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Hiller OH-23 Raven (Model UH-12)

United States (1948)
Picture of Hiller OH-23 Raven (Model UH-12) Light Utility Helicopter
Picture of Hiller OH-23 Raven (Model UH-12) Light Utility Helicopter Picture of Hiller OH-23 Raven (Model UH-12) Light Utility Helicopter
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Despite its rather simple appearance, the Hiller OH-23 Raven light helicopter line proved reliable even under the wartime stresses of Korea and Vietnam.


Detailing the development and operational history of the Hiller OH-23 Raven (Model UH-12) Light Utility Helicopter.  Entry last updated on 11/18/2017. Authored by Staff Writer. Content ©www.MilitaryFactory.com

Hiller Aircraft began during World War 2 in 1942 under the operating name of Hiller Industries. The company carried the surname of Stanley Hiller (1924-2006) whose provided much of the early work in the field of helicopter flight. Indeed his first coaxial helicopter design was completed at age 15 and his XH-44 impressed the US Army at age 17. Hiller headed the first helicopter factory in the world out of Berkeley, California. Among his early developments (now under the "United Helicopters" name) included the UH-4 "Commuter" and the UH-5B "Rotormatic" which led to the single-seat UH-12 light utility helicopter of the late 1940s.

The UH-12 held origins in the company Model 360 and saw a first flight in 1948. The UH-12A was a follow-up modification to the original UH-12 and included a more powerful engine to go along with a new, two-blade main rotor. The US Army liked what it saw and contracted for a militarized variant of the UH-12A and this became the evaluation prototype designated YH-23. For the military form, crew capacity was increased to two in a side-by-side seating arrangement underneath a largely transparent bubble-style windscreen. The aircraft was powered by a single Franklin piston engine of 178 horsepower.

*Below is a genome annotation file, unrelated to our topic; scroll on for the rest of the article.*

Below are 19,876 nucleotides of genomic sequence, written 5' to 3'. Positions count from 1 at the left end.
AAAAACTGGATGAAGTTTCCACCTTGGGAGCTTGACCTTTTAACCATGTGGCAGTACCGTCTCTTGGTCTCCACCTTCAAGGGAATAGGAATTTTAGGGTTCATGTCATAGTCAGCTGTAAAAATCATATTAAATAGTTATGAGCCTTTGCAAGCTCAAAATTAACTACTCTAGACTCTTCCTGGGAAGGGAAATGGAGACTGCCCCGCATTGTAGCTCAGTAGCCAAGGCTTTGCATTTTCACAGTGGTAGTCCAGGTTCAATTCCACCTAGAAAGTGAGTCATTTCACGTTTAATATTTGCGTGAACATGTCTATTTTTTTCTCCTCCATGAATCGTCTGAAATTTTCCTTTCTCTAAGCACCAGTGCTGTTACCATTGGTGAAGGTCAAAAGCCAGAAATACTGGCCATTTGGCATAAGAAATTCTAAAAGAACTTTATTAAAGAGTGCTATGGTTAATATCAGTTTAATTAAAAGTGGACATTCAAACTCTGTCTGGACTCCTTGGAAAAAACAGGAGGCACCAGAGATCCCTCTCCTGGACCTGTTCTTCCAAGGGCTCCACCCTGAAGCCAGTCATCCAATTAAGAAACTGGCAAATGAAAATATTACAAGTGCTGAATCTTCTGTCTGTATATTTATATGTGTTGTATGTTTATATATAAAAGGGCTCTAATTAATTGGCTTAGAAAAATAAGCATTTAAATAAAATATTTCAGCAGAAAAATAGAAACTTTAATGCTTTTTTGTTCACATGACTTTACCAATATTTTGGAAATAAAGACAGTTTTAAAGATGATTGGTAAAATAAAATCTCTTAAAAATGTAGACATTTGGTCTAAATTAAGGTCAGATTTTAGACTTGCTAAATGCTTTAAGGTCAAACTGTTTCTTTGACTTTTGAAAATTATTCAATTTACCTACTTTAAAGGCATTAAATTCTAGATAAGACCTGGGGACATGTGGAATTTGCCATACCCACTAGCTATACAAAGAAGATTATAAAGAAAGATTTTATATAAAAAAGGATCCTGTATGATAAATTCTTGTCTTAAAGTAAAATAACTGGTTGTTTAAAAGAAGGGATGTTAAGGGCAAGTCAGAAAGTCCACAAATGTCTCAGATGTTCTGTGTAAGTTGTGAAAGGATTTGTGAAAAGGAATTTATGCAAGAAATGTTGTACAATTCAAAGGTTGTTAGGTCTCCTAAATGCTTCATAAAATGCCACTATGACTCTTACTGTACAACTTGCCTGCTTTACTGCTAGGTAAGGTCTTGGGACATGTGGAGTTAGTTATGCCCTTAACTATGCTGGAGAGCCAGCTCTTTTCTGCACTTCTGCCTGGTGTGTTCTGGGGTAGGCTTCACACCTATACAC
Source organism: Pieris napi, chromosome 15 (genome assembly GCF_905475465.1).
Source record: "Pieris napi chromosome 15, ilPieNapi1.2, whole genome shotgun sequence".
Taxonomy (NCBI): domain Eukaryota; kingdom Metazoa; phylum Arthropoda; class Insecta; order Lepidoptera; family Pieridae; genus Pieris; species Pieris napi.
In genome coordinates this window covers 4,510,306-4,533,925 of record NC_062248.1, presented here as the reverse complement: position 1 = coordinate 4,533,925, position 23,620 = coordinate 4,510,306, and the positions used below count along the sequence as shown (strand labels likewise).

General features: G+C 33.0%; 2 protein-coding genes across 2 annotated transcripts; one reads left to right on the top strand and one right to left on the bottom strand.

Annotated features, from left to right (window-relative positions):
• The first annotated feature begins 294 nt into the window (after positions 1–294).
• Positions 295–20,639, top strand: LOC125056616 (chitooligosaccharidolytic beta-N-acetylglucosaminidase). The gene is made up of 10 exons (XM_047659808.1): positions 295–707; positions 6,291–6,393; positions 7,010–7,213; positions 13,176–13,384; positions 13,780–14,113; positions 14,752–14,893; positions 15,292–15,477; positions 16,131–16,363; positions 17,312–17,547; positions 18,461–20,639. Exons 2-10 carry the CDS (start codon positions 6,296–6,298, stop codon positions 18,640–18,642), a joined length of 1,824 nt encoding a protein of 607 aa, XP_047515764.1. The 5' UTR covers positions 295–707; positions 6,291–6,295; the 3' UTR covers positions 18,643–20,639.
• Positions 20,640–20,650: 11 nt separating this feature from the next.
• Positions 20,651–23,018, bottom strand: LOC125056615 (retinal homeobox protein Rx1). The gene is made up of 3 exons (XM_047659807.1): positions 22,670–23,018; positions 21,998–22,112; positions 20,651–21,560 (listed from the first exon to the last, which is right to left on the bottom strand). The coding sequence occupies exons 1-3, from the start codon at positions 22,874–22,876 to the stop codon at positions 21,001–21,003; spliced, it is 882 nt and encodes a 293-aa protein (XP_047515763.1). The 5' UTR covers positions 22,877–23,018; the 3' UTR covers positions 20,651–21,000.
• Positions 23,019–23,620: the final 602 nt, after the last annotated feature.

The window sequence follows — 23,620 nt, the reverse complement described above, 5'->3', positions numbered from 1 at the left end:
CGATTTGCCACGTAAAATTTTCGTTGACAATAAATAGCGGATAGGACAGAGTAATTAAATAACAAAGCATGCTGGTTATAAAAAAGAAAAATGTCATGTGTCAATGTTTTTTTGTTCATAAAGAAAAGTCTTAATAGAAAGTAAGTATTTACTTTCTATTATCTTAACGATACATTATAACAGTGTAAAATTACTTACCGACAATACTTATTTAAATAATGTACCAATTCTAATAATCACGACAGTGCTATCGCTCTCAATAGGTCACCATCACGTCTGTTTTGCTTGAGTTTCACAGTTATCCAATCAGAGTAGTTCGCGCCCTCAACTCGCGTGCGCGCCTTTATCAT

The overall configuration consisted of a front-mounted cockpit (originally single-seat and then seating for two or more) with a mid-mounted engine and rear-set stem. The engine powered a two-bladed main rotor blade fitted high atop the mast and drove a two-bladed tail rotor used to offset torque. The cockpit offered generally excellent vision and the undercarriage was of a basic skid-type design. While typically unarmed, some war-time models were outfitted with 2 x 0.30 caliber medium machine guns for basic offense.